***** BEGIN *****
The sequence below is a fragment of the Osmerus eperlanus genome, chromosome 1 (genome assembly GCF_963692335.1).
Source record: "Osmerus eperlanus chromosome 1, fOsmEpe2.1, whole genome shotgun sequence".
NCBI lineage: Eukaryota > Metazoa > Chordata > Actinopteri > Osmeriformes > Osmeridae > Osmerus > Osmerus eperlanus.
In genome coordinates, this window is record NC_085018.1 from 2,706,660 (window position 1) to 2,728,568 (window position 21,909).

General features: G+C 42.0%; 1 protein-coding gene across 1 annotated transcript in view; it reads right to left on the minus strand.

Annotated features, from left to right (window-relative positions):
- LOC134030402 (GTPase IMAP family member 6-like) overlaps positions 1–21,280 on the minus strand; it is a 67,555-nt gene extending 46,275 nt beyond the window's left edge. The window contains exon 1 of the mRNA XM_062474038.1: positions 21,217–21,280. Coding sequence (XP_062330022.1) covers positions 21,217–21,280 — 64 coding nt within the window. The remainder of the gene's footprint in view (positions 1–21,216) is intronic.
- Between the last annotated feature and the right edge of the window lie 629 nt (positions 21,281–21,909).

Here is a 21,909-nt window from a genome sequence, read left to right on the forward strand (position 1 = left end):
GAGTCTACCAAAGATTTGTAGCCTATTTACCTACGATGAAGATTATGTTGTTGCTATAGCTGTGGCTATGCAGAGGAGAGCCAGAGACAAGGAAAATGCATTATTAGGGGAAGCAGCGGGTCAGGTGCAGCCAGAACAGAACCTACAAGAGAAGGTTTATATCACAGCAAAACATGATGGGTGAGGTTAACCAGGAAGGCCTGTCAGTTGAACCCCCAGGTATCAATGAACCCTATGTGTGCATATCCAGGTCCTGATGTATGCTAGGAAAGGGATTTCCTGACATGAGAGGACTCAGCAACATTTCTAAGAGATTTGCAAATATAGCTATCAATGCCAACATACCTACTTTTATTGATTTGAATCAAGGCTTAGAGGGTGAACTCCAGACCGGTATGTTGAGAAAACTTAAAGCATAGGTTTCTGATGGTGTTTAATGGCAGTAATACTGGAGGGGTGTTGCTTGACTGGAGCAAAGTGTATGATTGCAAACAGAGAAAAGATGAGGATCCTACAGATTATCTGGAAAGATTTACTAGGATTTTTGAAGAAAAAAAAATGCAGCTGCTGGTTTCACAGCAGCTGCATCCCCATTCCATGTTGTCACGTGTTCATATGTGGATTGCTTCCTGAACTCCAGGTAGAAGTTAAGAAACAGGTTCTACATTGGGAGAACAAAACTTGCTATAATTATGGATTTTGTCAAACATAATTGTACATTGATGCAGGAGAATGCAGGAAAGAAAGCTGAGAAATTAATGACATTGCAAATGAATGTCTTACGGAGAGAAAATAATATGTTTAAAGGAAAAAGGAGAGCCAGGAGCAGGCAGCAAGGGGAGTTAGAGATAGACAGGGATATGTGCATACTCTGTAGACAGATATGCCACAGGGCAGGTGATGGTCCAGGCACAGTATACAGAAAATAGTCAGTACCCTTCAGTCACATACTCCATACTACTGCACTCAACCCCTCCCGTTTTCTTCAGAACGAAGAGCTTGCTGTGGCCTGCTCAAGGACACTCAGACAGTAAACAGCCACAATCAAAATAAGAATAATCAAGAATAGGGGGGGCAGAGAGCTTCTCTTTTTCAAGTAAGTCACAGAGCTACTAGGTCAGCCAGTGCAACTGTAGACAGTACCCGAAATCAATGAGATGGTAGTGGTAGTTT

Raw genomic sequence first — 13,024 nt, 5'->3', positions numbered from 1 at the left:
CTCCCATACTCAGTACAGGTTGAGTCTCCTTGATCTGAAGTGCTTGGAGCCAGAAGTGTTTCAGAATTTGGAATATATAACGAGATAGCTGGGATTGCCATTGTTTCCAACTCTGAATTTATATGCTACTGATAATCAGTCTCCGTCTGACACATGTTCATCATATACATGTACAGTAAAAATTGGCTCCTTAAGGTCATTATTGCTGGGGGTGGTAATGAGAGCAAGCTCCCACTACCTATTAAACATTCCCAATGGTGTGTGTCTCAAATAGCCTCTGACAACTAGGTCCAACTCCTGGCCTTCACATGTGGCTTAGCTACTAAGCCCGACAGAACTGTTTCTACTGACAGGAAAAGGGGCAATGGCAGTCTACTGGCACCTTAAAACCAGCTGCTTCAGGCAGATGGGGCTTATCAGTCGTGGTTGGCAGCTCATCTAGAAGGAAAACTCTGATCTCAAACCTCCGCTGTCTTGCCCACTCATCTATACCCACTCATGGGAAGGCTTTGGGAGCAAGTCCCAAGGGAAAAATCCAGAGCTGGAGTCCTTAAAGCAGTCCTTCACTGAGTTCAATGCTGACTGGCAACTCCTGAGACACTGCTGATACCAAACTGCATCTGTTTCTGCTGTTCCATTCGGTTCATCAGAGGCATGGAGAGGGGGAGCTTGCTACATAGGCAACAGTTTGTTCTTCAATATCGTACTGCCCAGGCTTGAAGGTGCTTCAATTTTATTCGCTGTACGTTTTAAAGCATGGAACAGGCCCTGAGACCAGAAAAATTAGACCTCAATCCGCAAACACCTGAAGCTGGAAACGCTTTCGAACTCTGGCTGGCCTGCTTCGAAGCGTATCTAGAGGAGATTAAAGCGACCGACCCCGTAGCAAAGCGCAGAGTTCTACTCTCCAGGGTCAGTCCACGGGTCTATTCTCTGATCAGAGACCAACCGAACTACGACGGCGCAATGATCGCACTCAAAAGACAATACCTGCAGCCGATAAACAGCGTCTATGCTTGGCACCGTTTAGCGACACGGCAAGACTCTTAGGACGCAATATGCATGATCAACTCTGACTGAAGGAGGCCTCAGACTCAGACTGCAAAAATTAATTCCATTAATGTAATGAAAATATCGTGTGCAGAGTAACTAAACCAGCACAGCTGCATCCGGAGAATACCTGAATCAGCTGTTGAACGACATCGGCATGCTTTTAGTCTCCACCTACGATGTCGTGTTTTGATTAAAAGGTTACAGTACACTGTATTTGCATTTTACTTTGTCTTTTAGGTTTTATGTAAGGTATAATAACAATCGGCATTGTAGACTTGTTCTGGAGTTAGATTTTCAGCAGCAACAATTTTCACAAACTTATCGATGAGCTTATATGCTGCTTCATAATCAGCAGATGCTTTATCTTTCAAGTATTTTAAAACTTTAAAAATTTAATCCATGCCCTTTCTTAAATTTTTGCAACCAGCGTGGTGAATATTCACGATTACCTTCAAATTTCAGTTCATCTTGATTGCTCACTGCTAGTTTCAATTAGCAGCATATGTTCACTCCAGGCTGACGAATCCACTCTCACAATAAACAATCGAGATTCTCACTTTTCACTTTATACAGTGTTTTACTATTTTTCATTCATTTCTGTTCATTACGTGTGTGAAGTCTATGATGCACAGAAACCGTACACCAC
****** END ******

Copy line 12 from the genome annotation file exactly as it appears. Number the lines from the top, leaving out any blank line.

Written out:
CTCCCATACTCAGTACAGGTTGAGTCTCCTTGATCTGAAGTGCTTGGAGCCAGAAGTGTTTCAGAATTTGGAATATATAACGAGATAGCTGGGATTGCCATTGTTTCCAACTCTGAATTTATATGCTACTGATAATCAGTCTCCGTCTGACACATGTTCATCATATACATGTACAGTAAAAATTGGCTCCTTAAGGTCATTATTGCTGGGGGTGGTAATGAGAGCAAGCTCCCACTACCTATTAAACATTCCCAATGGTGTGTGTCTCAAATAGCCTCTGACAACTAGGTCCAACTCCTGGCCTTCACATGTGGCTTAGCTACTAAGCCCGACAGAACTGTTTCTACTGACAGGAAAAGGGGCAATGGCAGTCTACTGGCACCTTAAAACCAGCTGCTTCAGGCAGATGGGGCTTATCAGTCGTGGTTGGCAGCTCATCTAGAAGGAAAACTCTGATCTCAAACCTCCGCTGTCTTGCCCACTCATCTATACCCACTCATGGGAAGGCTTTGGGAGCAAGTCCCAAGGGAAAAATCCAGAGCTGGAGTCCTTAAAGCAGTCCTTCACTGAGTTCAATGCTGACTGGCAACTCCTGAGACACTGCTGATACCAAACTGCATCTGTTTCTGCTGTTCCATTCGGTTCATCAGAGGCATGGAGAGGGGGAGCTTGCTACATAGGCAACAGTTTGTTCTTCAATATCGTACTGCCCAGGCTTGAAGGTGCTTCAATTTTATTCGCTGTACGTTTTAAAGCATGGAACAGGCCCTGAGACCAGAAAAATTAGACCTCAATCCGCAAACACCTGAAGCTGGAAACGCTTTCGAACTCTGGCTGGCCTGCTTCGAAGCGTATCTAGAGGAGATTAAAGCGACCGACCCCGTAGCAAAGCGCAGAGTTCTACTCTCCAGGGTCAGTCCACGGGTCTATTCTCTGATCAGAGACCAACCGAACTACGACGGCGCAATGATCGCACTCAAAAGACAATACCTGCAGCCGATAAACAGCGTCTATGCTTGGCACCGTTTAGCGACACGGCAAGACTCTTAGGACGCAATATGCATGATCAACTCTGACTGAAGGAGGCCTCAGACTCAGACTGCAAAAATTAATTCCATTAATGTAATGAAAATATCGTGTGCAGAGTAACTAAACCAGCACAGCTGCATCCGGAGAATACCTGAATCAGCTGTTGAACGACATCGGCATGCTTTTAGTCTCCACCTACGATGTCGTGTTTTGATTAAAAGGTTACAGTACACTGTATTTGCATTTTACTTTGTCTTTTAGGTTTTATGTAAGGTATAATAACAATCGGCATTGTAGACTTGTTCTGGAGTTAGATTTTCAGCAGCAACAATTTTCACAAACTTATCGATGAGCTTATATGCTGCTTCATAATCAGCAGATGCTTTATCTTTCAAGTATTTTAAAACTTTAAAAATTTAATCCATGCCCTTTCTTAAATTTTTGCAACCAGCGTGGTGAATATTCACGATTACCTTCAAATTTCAGTTCATCTTGATTGCTCACTGCTAGTTTCAATTAGCAGCATATGTTCACTCCAGGCTGACGAATCCACTCTCACAATAAACAATCGAGATTCTCACTTTTCACTTTATACAGTGTTTTACTATTTTTCATTCATTTCTGTTCATTACGTGTGTGAAGTCTATGATGCACAGAAACCGTACACCAC